The only notable side effects (which were originally described as mild and rare) of this wonder drug were constipation, gas, nausea, vomiting and “changes” in dreaming. Which are far better than the headache, crankiness and irritability typically experienced by those who quit without the help of a drug. A closer look at this study and we see that participants were white men and women with an average age of 43. Excluded from the study was anyone with a history of depression, panic attacks, heart, liver or kidney disease, diabetes and those who use drugs and/or alcohol. Leaving the 3,659 people who made the cut a poorly-represented sample of your average smoker. But thanks to this study, Chantix boasts a 44 percent success rate. That is, 12 weeks into one study, 44 percent of participants hadn’t touched a cigarette in the last four weeks of treatment. And when we look at participants in weeks nine through 52 that number drops to 23 percent. A relapse rate of about 77 percent. Hardly a remarkable statistic when the average relapse rate for ex-smokers is estimated to be between 60 and 90 percent in the first year. After 34 suicides and 420 instances of suicidal behavior, on February 1 of this year, the FDA warned that Chantix may cause “serious psychiatric problems, including suicidal thinking.” According to a first-person account from a former Chantix user, published in the February 10 issue of New York Magazine, “...self-destructive fantasies slowly began cropping up as cartoonish flights of fancy...that became a little more concrete and domineering with every passing day.” A small price to pay for a 23 percent chance that you’ll never smoke another cigarette. He went on to describe five and six hour blackouts, complete social withdrawal and a climax that included a complete ransacking of his own house. Chantix is designed to work by blocking the pleasure receptors in the brain that are activated by nicotine. Thus removing any pleasure one might receive from smoking a cigarette. But one theory behind the development of such destructive behaviors is that perhaps it works almost too well, blocking the pleasure one receives from all of life’s more pleasurable experiences—socializing, exercising, eating, etc. As of today, the Chantix packaging is in the process of being updated to include warnings about all of the above. Meanwhile, there are still doctors calling it a wonder drug. And it is still being prescribed, albeit with a “keep an eye on yourself” type warning. Do you really want to kick the habit? Try the patch, chew some gum and task your friends and coworkers with keeping you on the right path.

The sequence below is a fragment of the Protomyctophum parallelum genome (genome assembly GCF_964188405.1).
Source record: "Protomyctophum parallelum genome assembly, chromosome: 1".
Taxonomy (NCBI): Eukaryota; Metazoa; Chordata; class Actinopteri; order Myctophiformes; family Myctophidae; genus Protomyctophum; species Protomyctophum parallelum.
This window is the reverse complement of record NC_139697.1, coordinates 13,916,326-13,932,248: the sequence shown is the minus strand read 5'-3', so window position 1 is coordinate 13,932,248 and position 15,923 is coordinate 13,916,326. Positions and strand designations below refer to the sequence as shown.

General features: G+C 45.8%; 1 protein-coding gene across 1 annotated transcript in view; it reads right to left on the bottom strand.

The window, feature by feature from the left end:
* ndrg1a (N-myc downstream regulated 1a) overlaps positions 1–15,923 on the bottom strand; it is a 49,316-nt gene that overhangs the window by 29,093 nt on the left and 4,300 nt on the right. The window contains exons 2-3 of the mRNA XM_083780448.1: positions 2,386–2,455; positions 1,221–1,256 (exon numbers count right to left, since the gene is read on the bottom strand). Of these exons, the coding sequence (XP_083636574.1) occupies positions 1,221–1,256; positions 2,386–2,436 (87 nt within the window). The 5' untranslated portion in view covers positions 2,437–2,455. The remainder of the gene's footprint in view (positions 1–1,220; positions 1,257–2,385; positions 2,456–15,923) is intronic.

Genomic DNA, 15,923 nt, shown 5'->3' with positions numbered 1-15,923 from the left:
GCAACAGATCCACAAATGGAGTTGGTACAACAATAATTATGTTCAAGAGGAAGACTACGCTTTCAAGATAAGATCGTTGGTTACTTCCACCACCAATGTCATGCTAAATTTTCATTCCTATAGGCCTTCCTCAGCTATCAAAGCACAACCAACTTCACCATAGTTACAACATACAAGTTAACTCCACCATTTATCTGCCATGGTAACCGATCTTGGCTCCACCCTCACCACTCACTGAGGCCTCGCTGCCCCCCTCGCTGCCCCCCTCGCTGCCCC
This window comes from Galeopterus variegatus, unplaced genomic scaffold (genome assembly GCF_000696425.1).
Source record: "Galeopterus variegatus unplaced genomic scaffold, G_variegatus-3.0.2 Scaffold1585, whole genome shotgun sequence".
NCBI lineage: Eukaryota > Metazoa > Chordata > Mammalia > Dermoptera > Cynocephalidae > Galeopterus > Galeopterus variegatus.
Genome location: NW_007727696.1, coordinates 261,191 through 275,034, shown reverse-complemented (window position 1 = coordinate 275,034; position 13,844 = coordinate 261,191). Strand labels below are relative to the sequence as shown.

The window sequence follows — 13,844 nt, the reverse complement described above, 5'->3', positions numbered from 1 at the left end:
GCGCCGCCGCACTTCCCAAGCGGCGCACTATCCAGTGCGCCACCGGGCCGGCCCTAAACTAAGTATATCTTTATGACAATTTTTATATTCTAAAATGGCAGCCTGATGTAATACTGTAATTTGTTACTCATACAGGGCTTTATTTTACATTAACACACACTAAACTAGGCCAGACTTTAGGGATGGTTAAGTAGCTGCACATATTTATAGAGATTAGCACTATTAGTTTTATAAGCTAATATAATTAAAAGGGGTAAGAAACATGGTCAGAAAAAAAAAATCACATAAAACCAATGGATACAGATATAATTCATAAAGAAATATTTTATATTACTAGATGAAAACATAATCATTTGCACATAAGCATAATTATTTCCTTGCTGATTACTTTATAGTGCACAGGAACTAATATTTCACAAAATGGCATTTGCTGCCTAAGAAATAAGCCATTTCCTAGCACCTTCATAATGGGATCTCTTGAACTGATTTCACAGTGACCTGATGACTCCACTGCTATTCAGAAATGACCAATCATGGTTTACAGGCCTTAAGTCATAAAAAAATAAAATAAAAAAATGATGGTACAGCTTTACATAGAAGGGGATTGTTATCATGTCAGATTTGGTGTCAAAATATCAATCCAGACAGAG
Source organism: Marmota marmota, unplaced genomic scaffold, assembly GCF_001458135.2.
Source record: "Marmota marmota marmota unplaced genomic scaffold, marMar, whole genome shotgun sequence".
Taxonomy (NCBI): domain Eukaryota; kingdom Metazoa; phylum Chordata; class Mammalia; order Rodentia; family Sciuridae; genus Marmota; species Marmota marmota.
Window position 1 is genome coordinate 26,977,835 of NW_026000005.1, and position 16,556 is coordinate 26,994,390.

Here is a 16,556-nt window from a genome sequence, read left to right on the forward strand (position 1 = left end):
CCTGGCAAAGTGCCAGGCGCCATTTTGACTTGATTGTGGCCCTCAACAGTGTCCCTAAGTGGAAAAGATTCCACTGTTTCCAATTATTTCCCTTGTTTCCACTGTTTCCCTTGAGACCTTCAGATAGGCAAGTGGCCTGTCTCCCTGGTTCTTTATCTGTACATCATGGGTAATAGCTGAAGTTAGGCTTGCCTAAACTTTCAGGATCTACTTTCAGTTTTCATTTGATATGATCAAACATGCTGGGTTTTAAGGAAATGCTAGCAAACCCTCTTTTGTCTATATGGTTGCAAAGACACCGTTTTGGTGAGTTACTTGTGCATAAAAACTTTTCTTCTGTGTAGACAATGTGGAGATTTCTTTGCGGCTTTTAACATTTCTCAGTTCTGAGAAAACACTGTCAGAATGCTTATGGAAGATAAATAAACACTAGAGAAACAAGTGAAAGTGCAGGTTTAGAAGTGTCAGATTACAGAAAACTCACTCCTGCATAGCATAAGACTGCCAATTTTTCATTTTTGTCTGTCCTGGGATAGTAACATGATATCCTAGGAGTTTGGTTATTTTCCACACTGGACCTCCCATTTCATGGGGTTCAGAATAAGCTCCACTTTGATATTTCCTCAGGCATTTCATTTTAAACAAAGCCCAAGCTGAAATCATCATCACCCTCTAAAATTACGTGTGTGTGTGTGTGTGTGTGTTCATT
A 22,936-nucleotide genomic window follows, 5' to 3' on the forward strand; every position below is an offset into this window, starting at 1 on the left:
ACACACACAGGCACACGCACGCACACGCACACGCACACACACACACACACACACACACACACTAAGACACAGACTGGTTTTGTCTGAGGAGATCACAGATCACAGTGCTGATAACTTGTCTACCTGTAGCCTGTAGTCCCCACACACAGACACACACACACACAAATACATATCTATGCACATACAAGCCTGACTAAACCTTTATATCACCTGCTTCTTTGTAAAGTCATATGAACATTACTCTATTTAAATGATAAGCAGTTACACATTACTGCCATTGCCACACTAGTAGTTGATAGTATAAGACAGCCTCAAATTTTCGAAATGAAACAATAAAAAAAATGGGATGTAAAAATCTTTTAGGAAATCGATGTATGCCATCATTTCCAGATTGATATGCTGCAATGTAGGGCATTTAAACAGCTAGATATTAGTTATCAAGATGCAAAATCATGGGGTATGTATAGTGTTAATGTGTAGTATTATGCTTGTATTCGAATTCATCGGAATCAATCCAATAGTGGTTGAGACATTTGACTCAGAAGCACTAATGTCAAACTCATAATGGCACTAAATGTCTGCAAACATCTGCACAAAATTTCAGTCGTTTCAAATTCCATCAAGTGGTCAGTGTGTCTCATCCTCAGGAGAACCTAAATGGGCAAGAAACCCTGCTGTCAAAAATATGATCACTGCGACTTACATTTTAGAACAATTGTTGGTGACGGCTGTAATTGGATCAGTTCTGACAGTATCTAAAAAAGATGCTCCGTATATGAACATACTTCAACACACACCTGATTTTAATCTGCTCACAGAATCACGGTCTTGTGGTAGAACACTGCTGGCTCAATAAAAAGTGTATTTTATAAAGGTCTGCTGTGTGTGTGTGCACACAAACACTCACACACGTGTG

7. Trouble Swallowing Pills

    One of the only complaints we receive with any regularity is that people have trouble swallowing pills. Whether they’re big or small, coated or uncoated, there are some people who wince at the very idea of swallowing a pill. More often than not, capsules can be opened and sprinkled into a beverage or onto your food. But for caplets, tablets and softgels, you might try one of the following tactics:
    • Try drinking liquids of more substance like milk, a milkshake or liquid yogurt when trying to swallow a pill. The thicker liquids could help “mask” a pill easer than thin liquids like water.
    • Try placing the pill on the back of your tongue, take a sip of water, tilt your chin closer to your chest and then swallow.
    • Try placing the pill on the tip of your tongue, take a sip of water, tilt your head back and then swallow.
    In the mean time, as powders, fast-melts and other, more convenient, delivery methods are introduced, we will continue to investigate the opportunity to offer our products in non-pill formulas.